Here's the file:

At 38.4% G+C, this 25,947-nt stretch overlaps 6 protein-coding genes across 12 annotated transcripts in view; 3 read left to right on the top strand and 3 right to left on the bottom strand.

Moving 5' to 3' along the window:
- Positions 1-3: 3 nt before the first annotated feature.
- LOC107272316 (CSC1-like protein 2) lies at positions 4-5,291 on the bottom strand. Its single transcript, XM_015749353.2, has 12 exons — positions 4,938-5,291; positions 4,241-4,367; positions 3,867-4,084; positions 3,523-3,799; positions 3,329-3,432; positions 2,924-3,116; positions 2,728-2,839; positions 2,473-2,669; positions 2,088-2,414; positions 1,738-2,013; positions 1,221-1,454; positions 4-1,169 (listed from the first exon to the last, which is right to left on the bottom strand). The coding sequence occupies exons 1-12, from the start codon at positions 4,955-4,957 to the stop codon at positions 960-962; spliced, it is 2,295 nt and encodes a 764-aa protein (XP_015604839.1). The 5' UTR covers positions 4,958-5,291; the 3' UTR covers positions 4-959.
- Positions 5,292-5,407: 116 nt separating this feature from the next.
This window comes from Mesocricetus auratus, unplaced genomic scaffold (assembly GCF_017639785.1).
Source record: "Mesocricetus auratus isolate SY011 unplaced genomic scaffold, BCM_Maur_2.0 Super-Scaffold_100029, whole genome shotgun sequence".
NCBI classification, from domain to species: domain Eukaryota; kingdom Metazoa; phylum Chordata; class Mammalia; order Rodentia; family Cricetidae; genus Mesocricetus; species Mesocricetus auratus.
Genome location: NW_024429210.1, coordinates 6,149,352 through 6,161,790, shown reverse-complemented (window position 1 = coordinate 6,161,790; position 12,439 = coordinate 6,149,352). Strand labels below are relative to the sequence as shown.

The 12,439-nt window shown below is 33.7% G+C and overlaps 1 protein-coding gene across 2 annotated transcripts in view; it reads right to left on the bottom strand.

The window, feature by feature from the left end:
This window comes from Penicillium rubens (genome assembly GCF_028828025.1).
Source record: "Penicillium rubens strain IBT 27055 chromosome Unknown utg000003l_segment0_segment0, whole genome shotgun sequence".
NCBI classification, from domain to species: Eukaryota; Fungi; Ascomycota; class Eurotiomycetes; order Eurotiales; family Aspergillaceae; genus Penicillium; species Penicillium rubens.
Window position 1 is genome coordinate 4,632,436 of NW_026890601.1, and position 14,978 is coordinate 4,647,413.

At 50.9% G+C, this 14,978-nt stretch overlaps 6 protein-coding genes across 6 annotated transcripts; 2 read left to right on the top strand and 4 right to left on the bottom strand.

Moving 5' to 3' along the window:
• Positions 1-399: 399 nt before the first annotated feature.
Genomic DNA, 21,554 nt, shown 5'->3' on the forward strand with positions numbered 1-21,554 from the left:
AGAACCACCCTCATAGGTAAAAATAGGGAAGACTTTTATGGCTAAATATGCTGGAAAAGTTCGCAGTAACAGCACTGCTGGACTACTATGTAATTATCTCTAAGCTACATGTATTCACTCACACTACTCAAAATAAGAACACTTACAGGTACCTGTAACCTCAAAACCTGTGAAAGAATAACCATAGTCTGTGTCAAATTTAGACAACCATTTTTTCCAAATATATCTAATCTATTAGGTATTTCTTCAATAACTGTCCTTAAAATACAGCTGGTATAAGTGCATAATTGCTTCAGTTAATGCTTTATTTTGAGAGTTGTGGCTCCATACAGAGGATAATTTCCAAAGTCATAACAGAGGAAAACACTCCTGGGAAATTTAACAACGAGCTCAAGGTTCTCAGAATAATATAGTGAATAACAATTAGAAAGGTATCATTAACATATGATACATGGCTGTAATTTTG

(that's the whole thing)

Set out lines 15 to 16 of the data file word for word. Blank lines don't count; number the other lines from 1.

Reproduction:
Window position 1 is genome coordinate 4,632,436 of NW_026890601.1, and position 14,978 is coordinate 4,647,413.

At 50.9% G+C, this 14,978-nt stretch overlaps 6 protein-coding genes across 6 annotated transcripts; 2 read left to right on the top strand and 4 right to left on the bottom strand.